a citizen’s journal by Thomas Nephew

Shorter Fred Hiatt Plus (Questions for Obama)

Posted by Thomas Nephew on June 4th, 2007

Shorter Fred Hiatt: from outer space, Barack Obama looks just like Mitt Romney. And yet, cries of “wankeretc. aside, Hiatt does have one point, and he has it right here:

Both want bigger, not smaller, armed forces: Obama calls for an additional 92,000 ground troops, Romney for 100,000.*

What is up with that? It’s one of my biggest objections to Obama; we’ve got about 1.4 million men and women in the United States Armed Forces — what on earth do we need more for? Especially if (if?) Obama intends to really get us out of Iraq in a timely way? Surely that would go a long way to “freeing up” any troops needed for military missions that actually are in the national interest? Here’s Obama writing in the July/August 2007 Foreign Affairs:

To renew American leadership in the world, we must immediately begin working to revitalize our military. A strong military is, more than anything, necessary to sustain peace. Unfortunately, the U.S. Army and the Marine Corps, according to our military leaders, are facing a crisis. The Pentagon cannot certify a single army unit within the United States as fully ready to respond in the event of a new crisis or emergency beyond Iraq; 88 percent of the National Guard is not ready to deploy overseas.

We must use this moment both to rebuild our military and to prepare it for the missions of the future. We must retain the capacity to swiftly defeat any conventional threat to our country and our vital interests. But we must also become better prepared to put boots on the ground in order to take on foes that fight asymmetrical and highly adaptive campaigns on a global scale.

We should expand our ground forces by adding 65,000 soldiers to the army and 27,000 marines. Bolstering these forces is about more than meeting quotas. We must recruit the very best and invest in their capacity to succeed. That means providing our servicemen and servicewomen with first-rate equipment, armor, incentives, and training — including in foreign languages and other critical skills. Each major defense program should be reevaluated in light of current needs, gaps in the field, and likely future threat scenarios. Our military will have to rebuild some capabilities and transform others. At the same time, we need to commit sufficient funding to enable the National Guard to regain a state of readiness.

While I don’t disagree with the “rebuilding readiness” parts of this, the “adding on” parts looks more like a conscious sop to placate the right than an actually thoughtful policy. And while I hesitate to challenge “first rate” equipment or “reevaluation” of programs, that often translates to “let’s scrap this old, boring stuff and buy lots of new, much cooler stuff.” It’s possible to read Obama’s article to mean “transforming” 92,000 “tail of the spear” desk jobs to 92,000 “head of the spear” boots on the ground, but he isn’t clear. On the whole (1) I suspect it’s just plain 92,000 more troops and (2) even if it weren’t, he’s still arguing for armed forces even more capable of overseas interventions, which hardly seems like the brand new direction we need these days.

Like Fred Hiatt or not, he’s within his rights to point out that Obama is calling for a U.S. military that is both effectively bigger and better able to do all that asymmetrical stuff that sounds a lot better than, but is often indistinguishable from “counterinsurgency that makes us more enemies than we had before.”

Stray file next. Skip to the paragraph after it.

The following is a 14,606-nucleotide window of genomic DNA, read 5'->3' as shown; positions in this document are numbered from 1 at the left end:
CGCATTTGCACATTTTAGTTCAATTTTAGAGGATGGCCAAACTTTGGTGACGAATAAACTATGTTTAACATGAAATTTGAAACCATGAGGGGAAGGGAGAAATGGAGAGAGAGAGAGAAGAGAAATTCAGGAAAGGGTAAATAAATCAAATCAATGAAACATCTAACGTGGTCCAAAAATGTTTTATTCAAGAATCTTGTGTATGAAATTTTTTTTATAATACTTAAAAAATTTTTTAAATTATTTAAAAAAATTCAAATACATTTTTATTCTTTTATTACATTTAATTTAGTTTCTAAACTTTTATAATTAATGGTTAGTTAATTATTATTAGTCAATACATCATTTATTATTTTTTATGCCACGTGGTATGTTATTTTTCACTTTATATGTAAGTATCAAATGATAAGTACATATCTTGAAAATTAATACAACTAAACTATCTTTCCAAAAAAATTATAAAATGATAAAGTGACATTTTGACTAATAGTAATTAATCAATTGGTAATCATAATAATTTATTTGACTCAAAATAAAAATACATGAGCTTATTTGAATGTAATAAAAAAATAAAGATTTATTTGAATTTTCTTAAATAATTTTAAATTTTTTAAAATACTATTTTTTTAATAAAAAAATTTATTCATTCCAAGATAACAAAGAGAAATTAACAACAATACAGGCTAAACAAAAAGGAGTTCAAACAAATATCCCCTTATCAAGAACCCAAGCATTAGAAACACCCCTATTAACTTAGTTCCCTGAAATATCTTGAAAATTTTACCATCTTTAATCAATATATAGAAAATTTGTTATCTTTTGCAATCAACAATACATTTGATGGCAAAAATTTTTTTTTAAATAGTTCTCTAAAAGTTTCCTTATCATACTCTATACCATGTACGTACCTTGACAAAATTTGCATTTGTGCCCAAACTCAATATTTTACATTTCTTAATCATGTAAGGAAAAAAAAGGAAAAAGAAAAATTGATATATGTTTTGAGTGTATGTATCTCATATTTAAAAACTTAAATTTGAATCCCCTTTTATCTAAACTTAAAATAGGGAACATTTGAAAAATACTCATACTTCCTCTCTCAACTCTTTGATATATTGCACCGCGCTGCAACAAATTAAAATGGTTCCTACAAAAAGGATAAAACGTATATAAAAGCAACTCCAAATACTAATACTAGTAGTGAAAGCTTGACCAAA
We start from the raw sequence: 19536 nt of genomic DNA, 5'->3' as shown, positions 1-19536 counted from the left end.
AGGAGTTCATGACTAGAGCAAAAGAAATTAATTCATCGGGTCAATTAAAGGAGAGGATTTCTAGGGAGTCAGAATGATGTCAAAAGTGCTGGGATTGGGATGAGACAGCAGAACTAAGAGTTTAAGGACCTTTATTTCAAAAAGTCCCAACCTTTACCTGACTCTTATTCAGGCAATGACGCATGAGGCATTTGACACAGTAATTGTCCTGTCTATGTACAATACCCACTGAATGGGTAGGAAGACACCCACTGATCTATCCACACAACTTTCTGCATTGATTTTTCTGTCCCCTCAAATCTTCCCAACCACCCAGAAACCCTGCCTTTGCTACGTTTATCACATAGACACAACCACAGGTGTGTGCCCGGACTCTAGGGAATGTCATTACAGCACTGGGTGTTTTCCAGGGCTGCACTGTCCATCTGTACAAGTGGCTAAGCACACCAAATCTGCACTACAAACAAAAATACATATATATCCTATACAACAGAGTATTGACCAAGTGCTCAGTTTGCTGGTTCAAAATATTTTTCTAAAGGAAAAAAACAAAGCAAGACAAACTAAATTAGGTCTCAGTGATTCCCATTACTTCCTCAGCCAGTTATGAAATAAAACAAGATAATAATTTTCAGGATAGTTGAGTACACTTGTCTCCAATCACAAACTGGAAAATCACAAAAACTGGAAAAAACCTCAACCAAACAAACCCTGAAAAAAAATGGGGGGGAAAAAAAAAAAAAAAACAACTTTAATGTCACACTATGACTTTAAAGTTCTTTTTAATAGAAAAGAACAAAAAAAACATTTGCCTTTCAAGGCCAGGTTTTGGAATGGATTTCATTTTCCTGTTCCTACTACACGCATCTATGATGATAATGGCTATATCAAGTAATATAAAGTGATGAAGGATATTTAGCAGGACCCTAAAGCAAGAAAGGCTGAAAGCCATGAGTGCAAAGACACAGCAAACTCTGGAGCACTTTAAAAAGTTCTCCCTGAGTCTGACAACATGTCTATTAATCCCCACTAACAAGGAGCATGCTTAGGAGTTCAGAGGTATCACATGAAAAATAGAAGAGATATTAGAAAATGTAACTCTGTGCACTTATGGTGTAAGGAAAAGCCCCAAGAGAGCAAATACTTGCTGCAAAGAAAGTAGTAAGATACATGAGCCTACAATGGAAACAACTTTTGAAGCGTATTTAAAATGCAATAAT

In the spirit of fairness and balance that positively suffuses my writings here, I must admit Obama’s hardly the first Democrat to make this kind of choice, and I must also admit there are uses for the military that Senator Obama and I seem to be more or less on the same wavelength about: a last resort for stopping genocides, for example, in concert with world alliances.

The trouble is, even if all went well, honorably, and according to the best laid plans of a President Obama, and he did nothing but hold his fire unless really, truly, absolutely necessary… he’d still bequeath a bigger, better set of toys to the next guy. If you squint your eyes just right, recent experience suggests the next guy won’t be a militaristic right wing nut about… ulp… 40% of the time — hardly comforting. I might be persuaded that we shouldn’t reduce the size of the US military, if only to take that debate off the table for what will be a crucial presidential election. But I see no good reason to promise expanding it.

* “Stay-the-Course Plus”, Washington Post, June 4. (footnote added 6/5)

3 Responses to “Shorter Fred Hiatt Plus (Questions for Obama)”

  1. » Blog Archive » No more important priority Says:

    […] more, not fewer troops in our standing armed forces must rank high among them (p. 28, and also no surprise to Obama […]

  2. » Blog Archive » More on Baghdad, 7/12/07 Says:

    […] with a bumper sticker I like: “I’m already against the next war.” We shouldn’t even be building up a military designed for counterinsurgency wars, much less using it in such wars.  It’s as if we’re ancient Rome and the Middle East and […]

  3. » Blog Archive » Neither of the above — for now Says:

    […] mollify, and echo the right on Reagan, on Social Security, on religion, on health care, on an expanded military, on all those mortgage deadbeats, to name a few, and with politics so determinedly centrist he […]

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